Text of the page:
The Crucible Questions and Answers
by Arthur Miller

The Crucible book cover
Start Your Free Trial

Does Act 2 Scene 2 of The Crucible help or hinder Miller's purposes? Regarding The Crucible Act 2 Scene 2, what is added by the sceneDoes this help or hinder Miller's purposes?  

Expert Answers info

Karen P.L. Hardison eNotes educator | Certified Educator

calendarEducator since 2009

write5,917 answers

starTop subjects are Literature, Social Sciences, and Business

One of the things that are added by Act II.ii are a sense of the power-dominance of the judge and prosecutors; a sense of ultimate unquestionable authority. There is also an underlying mood of intensity among these characters that almost borders on hysteria. This is interesting and adds dramatic impact because it is the girls' hysteria that, seemingly, has caused the troubles in Salem. I say "seemingly" because there was no hysteria involved as it was a cold-blooded plan they thought out.

Another thing that is is added is the loss of the foundational underpinnings of the entire trial. As Judge Danforth says, the trial was entirely predicated upon the "children's" innocence and on the belief they were the divine spokespersons of the Almighty. When Mary comes in and unburdens herself of the horrible truth in a deposition that it was all "pretense," the trial and condemnations and hangings are exposed as felonious frauds.

DANFORTH: I pray you, Mister Parris. Do you know, Mister Proctor, that the entire contention of the State in these trials is that the voice of Heaven is speaking through the children? (II.ii)

check Approved by eNotes Editorial

Bruce Bergman eNotes educator | Certified Educator

briefcaseCollege Professor

calendarEducator since 2011

write3,640 answers

starTop subjects are Literature, Social Sciences, and Business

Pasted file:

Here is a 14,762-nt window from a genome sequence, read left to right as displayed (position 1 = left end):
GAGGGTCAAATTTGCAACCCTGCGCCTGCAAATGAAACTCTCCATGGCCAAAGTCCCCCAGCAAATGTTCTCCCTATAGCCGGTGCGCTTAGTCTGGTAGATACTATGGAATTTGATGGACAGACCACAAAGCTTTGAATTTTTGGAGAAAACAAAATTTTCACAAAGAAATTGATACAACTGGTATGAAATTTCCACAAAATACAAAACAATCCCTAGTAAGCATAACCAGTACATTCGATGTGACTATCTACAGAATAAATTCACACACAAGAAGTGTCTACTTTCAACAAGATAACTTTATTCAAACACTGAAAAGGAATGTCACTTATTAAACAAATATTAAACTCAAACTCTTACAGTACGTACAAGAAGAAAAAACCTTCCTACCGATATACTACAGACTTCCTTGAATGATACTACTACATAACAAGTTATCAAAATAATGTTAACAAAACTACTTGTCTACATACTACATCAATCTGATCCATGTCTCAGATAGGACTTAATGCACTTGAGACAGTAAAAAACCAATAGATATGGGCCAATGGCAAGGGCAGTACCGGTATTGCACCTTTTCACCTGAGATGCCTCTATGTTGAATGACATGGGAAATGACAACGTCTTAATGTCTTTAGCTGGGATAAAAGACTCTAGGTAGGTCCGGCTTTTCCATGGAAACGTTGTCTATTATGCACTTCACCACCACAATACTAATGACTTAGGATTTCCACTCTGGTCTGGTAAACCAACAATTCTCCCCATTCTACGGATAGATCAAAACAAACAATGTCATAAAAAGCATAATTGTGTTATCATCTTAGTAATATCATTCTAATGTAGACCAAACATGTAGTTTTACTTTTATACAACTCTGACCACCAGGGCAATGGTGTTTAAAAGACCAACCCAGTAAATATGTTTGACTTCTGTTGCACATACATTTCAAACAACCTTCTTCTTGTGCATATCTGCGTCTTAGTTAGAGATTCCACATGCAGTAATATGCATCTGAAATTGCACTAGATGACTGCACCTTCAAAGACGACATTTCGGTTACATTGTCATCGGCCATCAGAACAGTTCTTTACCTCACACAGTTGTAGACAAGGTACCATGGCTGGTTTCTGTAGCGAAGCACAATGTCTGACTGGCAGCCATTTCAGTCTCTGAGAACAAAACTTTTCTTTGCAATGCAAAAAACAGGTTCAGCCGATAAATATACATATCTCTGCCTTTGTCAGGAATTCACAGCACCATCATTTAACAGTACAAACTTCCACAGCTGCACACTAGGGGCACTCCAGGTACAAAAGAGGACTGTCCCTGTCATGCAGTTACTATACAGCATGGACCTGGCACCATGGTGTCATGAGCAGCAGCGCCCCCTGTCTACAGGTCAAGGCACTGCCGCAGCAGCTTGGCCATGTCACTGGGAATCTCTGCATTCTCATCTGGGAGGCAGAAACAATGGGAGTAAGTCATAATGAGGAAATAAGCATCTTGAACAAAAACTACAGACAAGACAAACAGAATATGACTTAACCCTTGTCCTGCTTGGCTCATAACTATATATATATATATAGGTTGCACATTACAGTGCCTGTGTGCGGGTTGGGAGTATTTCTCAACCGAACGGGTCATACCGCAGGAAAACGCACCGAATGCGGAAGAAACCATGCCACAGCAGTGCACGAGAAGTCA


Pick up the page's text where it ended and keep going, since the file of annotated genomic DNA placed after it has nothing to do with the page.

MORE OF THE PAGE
This scene shows the stakes of the game that is being led by Abigail and demonstrates the extent of destruction Abigail is willing to accept in her efforts to remove herself from the suspicion of witchcraft attached to her in Act I/Scene 1. 

The accusations have indeed gotten out of hand and Abigail, the vindictive teenager, is apparently the only one with the power to stop things before they go further. 

The mention of Abigail's accusations against Elizabeth in court that day serves to create a new, specific suspense regarding Elizabeth's fate.

check Approved by eNotes Editorial

litteacher8 eNotes educator | Certified Educator

calendarEducator since 2008

write15,968 answers

starTop subjects are Literature, History, and Social Sciences

It's good to hear from you again, moocow554!  

I am glad you posted this as a discussion, because I think you’ll get a variety of responses.  I think the main benefit of this scene is that it shows how crazy everything has gotten.  There are 39 people arrested, and they are going to hang one woman, but not another because she confessed to save her baby.  The scene tells the reader of viewer that things are getting serious.

check Approved by eNotes Editorial